Once more, today, I will travel to see Mom. I will attempt, again, to be a voice that will be heard...a voice that will make the medical system take heed.
I went to the hospital two days ago, fully prepared to do battle, as I mentioned in my previous post. But it was not to be.
When I arrived, I had only a couple of minutes with my Mom, long enough to see the red sign that said Nothing by Mouth. And then, I was told to wait outside her room, as Nurse after Nurse filed in. I waited outside, becoming more frightened by the minute. What was going on?
I heard a Nurse shouting at my Mom. My mom asked... Why are you screaming at me? And the Nurse, who had blanketed all old people as deaf, said...oh, I didn't know you could hear. My blood was rising.
My mother is having difficulty breathing...she is on oxygen. I heard the Nurse ask her...Why are you having trouble breathing? My Mom, getting more confused and upset by the minute, said...I don't know. And we don't know; it's one of the reasons she's in the hospital.
I pushed myself into her room, unbelievably angry, and yet feeling totally sure of myself, something that is not common for me in an angry state. I saw them make my mother walk to the wheelchair. It was an accident waiting to happen, especially in her very weakened state.
I said...My mother rarely is able to walk without help. The Nurse totally ignored me, looking anywhere but at me, standing right beside her...a member of Mom's family. And she asked another Nurse...is she able to walk? The other Nurse didn't know.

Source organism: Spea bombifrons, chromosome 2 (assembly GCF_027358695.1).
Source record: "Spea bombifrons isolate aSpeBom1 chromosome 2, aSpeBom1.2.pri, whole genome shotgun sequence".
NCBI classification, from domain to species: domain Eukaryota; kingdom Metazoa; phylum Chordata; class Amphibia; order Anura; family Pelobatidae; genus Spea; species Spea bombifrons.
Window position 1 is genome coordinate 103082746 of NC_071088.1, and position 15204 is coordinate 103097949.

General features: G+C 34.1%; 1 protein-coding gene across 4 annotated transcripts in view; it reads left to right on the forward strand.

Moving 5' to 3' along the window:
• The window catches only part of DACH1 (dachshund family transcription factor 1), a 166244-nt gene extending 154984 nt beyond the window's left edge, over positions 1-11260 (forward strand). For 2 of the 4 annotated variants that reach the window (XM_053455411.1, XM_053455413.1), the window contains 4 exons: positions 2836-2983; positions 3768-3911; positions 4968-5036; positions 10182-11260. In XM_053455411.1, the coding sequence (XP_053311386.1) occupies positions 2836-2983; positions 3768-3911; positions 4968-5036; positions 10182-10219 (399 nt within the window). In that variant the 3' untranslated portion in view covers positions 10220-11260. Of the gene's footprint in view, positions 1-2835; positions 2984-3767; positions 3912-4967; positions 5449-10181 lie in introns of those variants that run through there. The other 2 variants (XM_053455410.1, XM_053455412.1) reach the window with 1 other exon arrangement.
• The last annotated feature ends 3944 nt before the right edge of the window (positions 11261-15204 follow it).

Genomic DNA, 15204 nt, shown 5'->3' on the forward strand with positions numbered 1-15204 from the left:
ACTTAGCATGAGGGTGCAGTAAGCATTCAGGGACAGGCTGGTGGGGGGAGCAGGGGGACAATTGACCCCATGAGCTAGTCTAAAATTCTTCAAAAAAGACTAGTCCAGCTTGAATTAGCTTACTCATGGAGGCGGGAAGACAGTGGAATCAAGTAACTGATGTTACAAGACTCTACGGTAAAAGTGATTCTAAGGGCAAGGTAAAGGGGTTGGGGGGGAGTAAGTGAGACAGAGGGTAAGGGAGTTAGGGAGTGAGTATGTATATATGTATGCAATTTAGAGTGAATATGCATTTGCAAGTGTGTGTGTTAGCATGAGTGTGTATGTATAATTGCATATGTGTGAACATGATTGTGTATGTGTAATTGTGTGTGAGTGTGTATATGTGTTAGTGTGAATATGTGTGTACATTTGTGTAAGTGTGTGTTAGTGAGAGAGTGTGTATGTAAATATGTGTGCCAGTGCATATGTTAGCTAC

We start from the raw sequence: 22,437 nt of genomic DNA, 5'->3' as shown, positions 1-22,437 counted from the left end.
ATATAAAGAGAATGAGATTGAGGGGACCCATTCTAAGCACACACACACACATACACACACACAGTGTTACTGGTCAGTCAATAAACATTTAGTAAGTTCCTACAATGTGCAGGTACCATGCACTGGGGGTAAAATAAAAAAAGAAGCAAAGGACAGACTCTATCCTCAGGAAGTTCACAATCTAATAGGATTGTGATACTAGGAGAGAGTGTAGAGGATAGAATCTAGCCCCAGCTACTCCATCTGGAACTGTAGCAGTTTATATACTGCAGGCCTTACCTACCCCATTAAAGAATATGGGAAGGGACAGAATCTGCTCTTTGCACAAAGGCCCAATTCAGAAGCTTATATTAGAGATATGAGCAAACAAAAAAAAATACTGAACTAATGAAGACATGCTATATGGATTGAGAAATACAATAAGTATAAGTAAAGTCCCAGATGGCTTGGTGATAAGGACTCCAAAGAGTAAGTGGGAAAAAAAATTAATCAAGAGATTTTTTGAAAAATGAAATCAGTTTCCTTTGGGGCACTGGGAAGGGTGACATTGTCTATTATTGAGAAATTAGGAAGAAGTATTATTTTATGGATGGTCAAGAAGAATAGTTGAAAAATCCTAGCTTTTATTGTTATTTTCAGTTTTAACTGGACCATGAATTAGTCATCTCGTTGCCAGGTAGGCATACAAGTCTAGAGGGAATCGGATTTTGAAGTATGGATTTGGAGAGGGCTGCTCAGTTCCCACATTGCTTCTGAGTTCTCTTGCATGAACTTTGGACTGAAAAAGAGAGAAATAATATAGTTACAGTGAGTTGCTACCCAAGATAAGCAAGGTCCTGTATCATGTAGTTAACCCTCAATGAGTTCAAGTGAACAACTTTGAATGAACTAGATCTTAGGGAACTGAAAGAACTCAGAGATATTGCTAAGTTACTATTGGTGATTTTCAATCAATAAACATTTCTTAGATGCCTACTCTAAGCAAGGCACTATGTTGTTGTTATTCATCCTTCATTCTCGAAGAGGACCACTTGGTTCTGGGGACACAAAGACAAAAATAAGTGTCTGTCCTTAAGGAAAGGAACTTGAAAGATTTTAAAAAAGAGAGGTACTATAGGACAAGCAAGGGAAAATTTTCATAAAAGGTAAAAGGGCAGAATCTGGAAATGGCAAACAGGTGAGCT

Mom, who had a catheter draining urine, got tangled in the tubes as she tried, so hard, to do what the Nurses wanted. Her face screwed up in pain, her breathing becoming extremely unstable, she managed to seat herself. She looked up at me, her confusion and anxiety so clear in her eyes. I could not help...once more I was pushed out of the way.
I walked out of her room, into the hallway. Another Nurse took pity and told me Mom was being taken for an Endoscopy, as she was bleeding somewhere, even though her stool showed no blood. They had to rule out stomach problems. My question, knowing how invasive this procedure is, was...Is there nothing else you could do?... thinking Ct Scans or MRI's, in my ignorance of medical procedures.
Kindly, the Nurse explained that there were certain procedures that had to be done, before a CT Scan or MRI could be used. Those were the rules, set down by the government.
I was told to come along with my mother to the Surgical Ward...as they needed a member of the family there. What would they have done, had I not been there? Perhaps, eventually, they would have called my sister, who has her name down as the contact person...and perhaps not.
The Surgeon spoke to my mother and I. I was frightened and angry, hating to see my mother so confused. She was convinced she had to go to the bathroom, not understanding about the catheter. The Surgeon told me, in very medical terms, most of which went completely over my head...that Mom was bleeding internally. She did not expect to find anything, she said, as Mom's stool showed no blood, but the test had to be done.
I was to wait in the Entrance area of the hospital, and she would see me after she was done. Mom asked, Can't Marion come in with me? No, she was told gently, she could see me after the procedure was complete. I left, feeling the Surgeon's compassion and being so thankful for it.
That's all it takes, you know, just a kind, understanding word, when the world turns upside down.
I sat in the Entrance waiting area, in shock and beyond feeling upset. I was numb and trying to think of any way that I could have helped her more, but none of us knew this procedure was going to be done, none of us were able to prepare her for it. It was the way it was.
The Surgeon found me, after a time, and told me that indeed, she hadn't found anything, other than a yeast infection in Mom's throat. I forgot to tell her Mom has been battling Thrush for a long time. This was not news.
The Surgeon told me Mom would be back in her bed shortly, and would receive a blood transfusion. Then I looked into her dark eyes, and she looked back at me, and shook her head, just as I shook mine. She rubbed my arm...that piece of compassion almost made lose it...almost, but not quite. My work was not yet done.